For ten minutes this week, I had more in common with La Toya Jackson than any other human being on the planet.
Waiting to board an Air New Zealand flight to Los Angeles, I was sitting in the Star Alliance lounge (more of that horror later), when an announcement came over the speaker: “Would passenger Stephen please come to the reception desk.”
Given the dreadful year I have so far had in every respect, I was expecting another bereavement, or at the very least a doctor standing by advising me not to travel, as I had less time to live than the flight took.
I was therefore shaking when I went up to the desk, where I was greeted by a lady speaking in hushed tones. “Miss Stephen?” “Yeeeeeees.” “We wondered whether you would be willing to change your seat on the airline.”
Now, whenever I travel, I am extremely particular about my seating arrangements. Eurostar: have to be travelling backwards, odd number in the aisle and near a toilet (73, 77, 11, 13), but not right next to the staff kitchen where they uproariously get the meals together (usually carriage 8).
Flying: next to the window, provided there is no one seated next to me, near an emergency exit, no upper levels, near a toilet (I have a very small bladder and drink at least three litres of water a day, hence the toilet obsession).
On Virgin Atlantic, I am less fussy, as I love their Upper Class lounge so much, I am so relaxed by boarding time, they could strap me to a wing and I wouldn’t care.
I have no idea about BA because I refuse to fly with them at the moment. I am still chasing a claim from 16 months ago, when they lost my luggage on a flight to Toulouse, and I had to re-schedule meetings, cancel the flight back, and take the Eurostar to Paris.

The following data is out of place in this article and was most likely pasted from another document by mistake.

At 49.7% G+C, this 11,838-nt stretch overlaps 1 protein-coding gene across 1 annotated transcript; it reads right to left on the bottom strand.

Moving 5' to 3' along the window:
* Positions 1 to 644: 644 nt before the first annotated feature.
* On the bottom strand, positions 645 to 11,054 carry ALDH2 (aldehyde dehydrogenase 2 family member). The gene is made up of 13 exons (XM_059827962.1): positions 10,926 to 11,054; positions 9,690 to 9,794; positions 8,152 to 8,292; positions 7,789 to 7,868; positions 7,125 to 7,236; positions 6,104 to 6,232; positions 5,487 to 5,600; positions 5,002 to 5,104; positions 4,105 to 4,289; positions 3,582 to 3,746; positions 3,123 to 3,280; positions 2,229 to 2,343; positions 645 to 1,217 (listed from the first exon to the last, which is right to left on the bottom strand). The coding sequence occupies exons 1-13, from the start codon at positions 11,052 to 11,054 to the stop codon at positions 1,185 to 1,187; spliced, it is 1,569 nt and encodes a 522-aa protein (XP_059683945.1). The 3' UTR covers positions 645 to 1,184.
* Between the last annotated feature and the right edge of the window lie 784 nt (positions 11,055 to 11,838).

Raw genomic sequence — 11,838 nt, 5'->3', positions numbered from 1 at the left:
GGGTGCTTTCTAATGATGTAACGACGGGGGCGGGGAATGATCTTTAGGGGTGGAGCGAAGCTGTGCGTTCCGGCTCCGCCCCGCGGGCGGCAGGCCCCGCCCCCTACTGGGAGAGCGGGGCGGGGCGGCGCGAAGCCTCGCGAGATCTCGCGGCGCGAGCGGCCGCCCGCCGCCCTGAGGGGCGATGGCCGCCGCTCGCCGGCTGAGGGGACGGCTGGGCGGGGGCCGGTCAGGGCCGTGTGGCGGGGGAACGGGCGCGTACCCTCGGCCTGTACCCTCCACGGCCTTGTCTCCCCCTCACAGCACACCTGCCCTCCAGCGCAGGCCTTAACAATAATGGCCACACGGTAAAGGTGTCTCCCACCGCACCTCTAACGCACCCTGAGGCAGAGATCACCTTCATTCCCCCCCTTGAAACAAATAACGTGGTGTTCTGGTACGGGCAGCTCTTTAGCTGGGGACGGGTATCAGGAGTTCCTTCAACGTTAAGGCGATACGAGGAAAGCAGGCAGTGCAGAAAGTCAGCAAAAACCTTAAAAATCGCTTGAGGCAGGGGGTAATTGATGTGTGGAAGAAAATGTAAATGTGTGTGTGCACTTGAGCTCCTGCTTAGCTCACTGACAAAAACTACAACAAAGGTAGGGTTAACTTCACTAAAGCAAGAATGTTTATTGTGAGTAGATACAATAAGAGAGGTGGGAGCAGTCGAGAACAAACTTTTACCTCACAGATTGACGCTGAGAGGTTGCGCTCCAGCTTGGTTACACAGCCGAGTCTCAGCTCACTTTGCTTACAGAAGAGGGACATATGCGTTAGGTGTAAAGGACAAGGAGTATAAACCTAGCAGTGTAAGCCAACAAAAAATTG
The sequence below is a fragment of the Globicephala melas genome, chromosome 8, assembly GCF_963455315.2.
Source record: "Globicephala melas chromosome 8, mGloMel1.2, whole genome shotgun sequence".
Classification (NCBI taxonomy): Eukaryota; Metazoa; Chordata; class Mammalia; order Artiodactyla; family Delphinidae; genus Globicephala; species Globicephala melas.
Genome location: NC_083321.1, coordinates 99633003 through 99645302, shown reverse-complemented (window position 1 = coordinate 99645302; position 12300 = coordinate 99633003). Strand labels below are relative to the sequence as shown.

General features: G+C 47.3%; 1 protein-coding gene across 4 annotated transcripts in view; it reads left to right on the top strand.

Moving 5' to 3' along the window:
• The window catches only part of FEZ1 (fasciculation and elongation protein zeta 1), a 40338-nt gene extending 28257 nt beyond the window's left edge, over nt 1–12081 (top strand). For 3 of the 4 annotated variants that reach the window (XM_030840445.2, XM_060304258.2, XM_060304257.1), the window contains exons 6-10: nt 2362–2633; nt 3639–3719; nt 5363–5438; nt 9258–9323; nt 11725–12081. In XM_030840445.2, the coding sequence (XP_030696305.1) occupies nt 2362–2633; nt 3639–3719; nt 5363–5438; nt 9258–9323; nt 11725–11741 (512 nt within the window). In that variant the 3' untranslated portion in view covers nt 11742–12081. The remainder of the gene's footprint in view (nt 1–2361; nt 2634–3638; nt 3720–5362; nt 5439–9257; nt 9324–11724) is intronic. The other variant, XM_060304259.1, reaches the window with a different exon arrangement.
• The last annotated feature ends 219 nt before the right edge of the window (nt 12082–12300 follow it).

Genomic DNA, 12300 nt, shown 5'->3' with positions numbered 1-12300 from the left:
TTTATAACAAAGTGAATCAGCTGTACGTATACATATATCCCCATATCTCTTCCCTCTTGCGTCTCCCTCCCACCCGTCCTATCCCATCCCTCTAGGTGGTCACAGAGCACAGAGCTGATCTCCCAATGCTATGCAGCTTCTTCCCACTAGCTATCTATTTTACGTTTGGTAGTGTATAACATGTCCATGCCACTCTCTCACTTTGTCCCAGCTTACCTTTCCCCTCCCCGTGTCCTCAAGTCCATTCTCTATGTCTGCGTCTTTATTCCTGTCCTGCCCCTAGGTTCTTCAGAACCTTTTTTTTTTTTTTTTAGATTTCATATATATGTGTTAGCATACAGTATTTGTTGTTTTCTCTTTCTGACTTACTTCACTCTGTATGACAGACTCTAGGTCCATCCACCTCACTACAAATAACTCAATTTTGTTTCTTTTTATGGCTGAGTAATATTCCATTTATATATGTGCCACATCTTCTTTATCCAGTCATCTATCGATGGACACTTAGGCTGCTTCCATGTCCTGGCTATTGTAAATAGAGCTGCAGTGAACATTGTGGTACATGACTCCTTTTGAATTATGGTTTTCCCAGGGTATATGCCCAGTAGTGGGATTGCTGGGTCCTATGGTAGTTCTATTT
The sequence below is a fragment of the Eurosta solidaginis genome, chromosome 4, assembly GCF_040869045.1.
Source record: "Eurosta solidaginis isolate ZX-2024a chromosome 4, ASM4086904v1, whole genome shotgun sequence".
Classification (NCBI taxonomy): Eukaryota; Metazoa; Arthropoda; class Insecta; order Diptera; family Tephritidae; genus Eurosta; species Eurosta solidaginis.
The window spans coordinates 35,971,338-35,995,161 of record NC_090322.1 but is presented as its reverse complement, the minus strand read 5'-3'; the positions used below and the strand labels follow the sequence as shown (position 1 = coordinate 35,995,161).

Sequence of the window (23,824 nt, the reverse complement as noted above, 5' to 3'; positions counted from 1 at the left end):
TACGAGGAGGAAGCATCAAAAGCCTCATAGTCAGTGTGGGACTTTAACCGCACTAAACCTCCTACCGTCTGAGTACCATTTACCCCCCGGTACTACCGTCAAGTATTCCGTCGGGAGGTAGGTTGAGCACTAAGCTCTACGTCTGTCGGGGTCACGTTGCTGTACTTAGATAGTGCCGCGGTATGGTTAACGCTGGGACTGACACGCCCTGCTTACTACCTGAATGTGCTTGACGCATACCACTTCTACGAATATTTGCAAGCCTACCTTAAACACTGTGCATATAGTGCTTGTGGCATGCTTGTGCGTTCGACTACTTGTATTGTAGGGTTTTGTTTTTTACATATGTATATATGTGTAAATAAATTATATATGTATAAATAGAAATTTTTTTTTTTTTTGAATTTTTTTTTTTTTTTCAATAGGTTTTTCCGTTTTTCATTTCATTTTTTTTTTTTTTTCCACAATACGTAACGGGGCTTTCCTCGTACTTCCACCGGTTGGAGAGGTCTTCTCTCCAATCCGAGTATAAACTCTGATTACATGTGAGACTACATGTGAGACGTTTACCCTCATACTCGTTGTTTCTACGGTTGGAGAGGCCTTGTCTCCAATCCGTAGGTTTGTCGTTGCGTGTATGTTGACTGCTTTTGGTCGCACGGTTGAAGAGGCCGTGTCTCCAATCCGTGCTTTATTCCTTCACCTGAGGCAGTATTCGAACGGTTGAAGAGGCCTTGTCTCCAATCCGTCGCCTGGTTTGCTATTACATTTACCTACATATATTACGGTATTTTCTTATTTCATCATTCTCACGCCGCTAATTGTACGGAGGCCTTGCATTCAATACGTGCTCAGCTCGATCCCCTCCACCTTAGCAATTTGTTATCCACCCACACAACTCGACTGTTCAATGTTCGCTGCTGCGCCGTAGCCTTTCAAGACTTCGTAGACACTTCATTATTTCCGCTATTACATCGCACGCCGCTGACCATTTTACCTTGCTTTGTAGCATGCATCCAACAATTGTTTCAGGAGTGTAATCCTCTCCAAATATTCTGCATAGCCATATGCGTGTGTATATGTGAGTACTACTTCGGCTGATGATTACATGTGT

This week, they wrote to say they had credited me with £3.60 and thanked me profusely for choosing my "preferred airline". I will strap myself to a pigeon before I fly with them again.
But on Air New Zealand, I am quite particular about my seat. Their LA service (where they break before travelling on to Australia and New Zealand) is second to none. Terrific food, wonderful staff onboard, and although they don’t have a great lounge, they know how to look after people.
At the LA end, I have the amazing Lounge Concierge, Thierry. He sees me on and off the aircraft, gets me through Customs, and looks after me so well I think he now even beats the Virgin lounge in terms of my priorities.
The problem for ANZ is the Star Alliance lounge in the UK, which they share with what seems to be 100 other airlines. Awful food, screaming kids, bad lighting and, this week, no internet.
And then the request: would you give up your seat, because . . . even more hushed tones: “We have a celebrity on board who would like it.”
Oh, for God’s sake: who is it? La Toya Jackson.
United, at last: she wants 7K; I have it. But I melted. I have a soft spot for her, after her appearance on I’m a Celebrity last year, and it is clear what terrible pain she has been going through since her brother’s death.
So I said, okay: suddenly, 7K was gone. My seat. My special, special seat, quiet, away from the throng. I had surrendered it in a rare act of martyrdom to someone not who I thought deserved it more than I, but who I thought really needed the privacy more.
“Okay,” I said, “as it’s her.”
“If it was a Royal, I’d have TOLD you to,” I was informed.
Then I saw red. Quite frankly, if it had been a Royal, I would have told them where to go. And it’s a darn sight further down under than even New Zealand is.
My friends are mystified as to why I did it, but I was quick to point out that I expect an upgrade next time I travel, as reward for my sacrifice.
I had also requested that La Toya thank me in person – which she did. I suspect that if the poor lamb had realised she was going to have to show grateful thanks for the entire 11 hour journey, she would have stayed in 5K.
Anyway, at least it got me talking to her wonderful business manager Jeffre (lost the card, J – please get in touch!), and in La Toya I found a person of such extraordinary gentleness, sweetness and charm, I was even more won over by her than ever.
Mind you, if I’d had the chance to spend 11 hours in 7K, I’d have been Miss Sweetness and Light when I landed, too. Thierry, poor man, ended up seeing what 5K can do to a girl.